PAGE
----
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shankar vembu
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hi,
what exactly is the difference between

and

in terms of performance, memory.....
shankar
 
Michael Ernest
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In both cases you are asking system to create 100 instances of an Object. By using a single variable as a reference, however, the implication is that the system will de-reference each instance upon creating a new one, thereby scoping it for garbage collection.
The only apparent difference here is in what happens when all is said and done. In your second example, the last object created will survive the for loop. In the first example, none of them will survive because the reference lifetime expires with the loop.
[ December 12, 2003: Message edited by: Michael Ernest ]
 
shankar vembu
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ok so it means that there is no difference in memory usage in the two above examples, right?
when I exit the loop, in the first example, all 100 objects are eligible for GC and in the second example, 99 of them...
I usually code the second way with the idea that "why create variables again and again". but then does creating variables like in the first example really cost memory??
shankar.
 
Ernest Friedman-Hill
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does creating variables like in the first example really cost memory??

No, not a bit. In fact, the two examples are very likely to compile to the same bytecode.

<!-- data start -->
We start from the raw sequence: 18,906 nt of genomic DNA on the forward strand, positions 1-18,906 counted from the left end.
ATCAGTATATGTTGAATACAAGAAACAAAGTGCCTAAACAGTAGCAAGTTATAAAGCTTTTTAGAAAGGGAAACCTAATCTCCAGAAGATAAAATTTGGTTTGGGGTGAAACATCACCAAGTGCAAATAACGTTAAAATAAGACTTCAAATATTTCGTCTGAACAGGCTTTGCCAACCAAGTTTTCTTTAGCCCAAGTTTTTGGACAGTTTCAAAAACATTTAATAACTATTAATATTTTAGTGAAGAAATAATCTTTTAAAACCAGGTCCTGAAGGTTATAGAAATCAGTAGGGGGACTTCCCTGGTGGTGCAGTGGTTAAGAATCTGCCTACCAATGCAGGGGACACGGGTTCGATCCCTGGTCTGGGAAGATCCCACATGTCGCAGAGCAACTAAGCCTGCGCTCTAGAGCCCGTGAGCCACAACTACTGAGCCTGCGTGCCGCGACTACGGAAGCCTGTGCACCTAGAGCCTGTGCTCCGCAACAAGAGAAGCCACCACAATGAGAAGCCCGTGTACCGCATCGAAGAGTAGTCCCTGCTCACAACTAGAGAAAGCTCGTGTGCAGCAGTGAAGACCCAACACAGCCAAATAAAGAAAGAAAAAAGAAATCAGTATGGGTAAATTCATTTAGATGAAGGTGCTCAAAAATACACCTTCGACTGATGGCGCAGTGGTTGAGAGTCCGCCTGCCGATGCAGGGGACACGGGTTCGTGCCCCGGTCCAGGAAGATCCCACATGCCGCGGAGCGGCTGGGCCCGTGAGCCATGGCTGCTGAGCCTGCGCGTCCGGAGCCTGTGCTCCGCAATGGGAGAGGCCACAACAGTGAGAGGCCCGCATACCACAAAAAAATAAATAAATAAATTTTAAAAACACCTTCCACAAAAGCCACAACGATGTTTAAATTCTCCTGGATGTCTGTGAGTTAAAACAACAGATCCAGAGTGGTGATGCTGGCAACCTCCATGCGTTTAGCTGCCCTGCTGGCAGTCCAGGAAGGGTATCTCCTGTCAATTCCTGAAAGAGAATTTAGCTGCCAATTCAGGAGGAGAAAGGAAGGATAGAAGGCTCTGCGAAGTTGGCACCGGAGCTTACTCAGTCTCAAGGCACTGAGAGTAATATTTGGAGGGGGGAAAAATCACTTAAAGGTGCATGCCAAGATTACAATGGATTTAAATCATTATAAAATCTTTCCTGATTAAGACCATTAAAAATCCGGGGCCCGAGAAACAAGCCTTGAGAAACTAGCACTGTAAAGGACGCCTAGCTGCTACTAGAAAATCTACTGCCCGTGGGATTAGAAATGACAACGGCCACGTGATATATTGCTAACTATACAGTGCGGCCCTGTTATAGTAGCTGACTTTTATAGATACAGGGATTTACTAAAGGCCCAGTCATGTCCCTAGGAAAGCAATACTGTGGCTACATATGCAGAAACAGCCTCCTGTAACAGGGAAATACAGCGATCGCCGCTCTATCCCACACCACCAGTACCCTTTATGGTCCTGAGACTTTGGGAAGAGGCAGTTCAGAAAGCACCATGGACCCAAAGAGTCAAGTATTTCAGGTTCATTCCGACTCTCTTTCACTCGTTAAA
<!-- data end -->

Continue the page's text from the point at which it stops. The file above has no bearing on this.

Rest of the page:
Michael Ernest
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SV: Ok so it means that there is no difference in memory usage in the two above examples, right?
ME: Well, no meaningful difference is how I would put it. If you want to get all Jim Yingsty about it there is a difference of the size of one Object instance and one object reference. (Added -- and as EFH has pointed out, an optimizing compiler might treat them as synonymous constructs).
SV: I usually code the second way with the idea that "why create variables again and again". but then does creating variables like in the first example really cost memory??
It depends on how you're measuring cost. If all of this is defined within a single method, any memory allocated once the method has run to completion will be reaped from stack space and handed back to the system. If the primary exists as a static element and is therefore going to live for a while, you can calculate the total cost as the reference plus the object itself which now have no reason to go away until the encapsulating instance is tossed. And even then...
[ December 12, 2003: Message edited by: Michael Ernest ]
 
shankar vembu
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thank you guys for the clarifications...
shankar
 
Yosi Hendarsjah
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I usually use the first style because I think we should set the scope of an object as narrow as needed (in a case when the object is not needed outside the loop).
 
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